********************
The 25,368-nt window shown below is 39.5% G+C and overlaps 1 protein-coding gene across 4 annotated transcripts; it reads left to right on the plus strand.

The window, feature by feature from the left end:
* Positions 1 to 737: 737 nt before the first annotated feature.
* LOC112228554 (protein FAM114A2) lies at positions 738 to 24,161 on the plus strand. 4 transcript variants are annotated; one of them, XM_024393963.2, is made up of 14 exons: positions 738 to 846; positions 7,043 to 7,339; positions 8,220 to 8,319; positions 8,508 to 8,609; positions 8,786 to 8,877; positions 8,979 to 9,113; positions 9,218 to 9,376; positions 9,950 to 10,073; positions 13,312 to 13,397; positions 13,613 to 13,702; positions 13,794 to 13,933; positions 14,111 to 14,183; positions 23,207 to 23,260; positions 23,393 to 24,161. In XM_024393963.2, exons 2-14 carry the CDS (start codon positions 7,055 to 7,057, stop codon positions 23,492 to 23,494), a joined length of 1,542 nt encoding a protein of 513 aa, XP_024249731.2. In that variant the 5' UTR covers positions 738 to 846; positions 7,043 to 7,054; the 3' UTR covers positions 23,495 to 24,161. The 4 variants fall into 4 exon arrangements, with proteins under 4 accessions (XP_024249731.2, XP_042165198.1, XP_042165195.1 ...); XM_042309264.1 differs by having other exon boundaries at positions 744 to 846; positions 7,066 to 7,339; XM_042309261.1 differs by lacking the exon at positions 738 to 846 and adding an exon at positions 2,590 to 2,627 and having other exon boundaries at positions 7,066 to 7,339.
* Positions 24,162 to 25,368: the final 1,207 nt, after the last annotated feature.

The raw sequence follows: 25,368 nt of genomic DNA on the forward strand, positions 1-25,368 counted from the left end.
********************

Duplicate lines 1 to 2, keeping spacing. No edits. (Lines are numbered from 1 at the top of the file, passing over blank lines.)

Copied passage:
The 25,368-nt window shown below is 39.5% G+C and overlaps 1 protein-coding gene across 4 annotated transcripts; it reads left to right on the plus strand.

The window, feature by feature from the left end: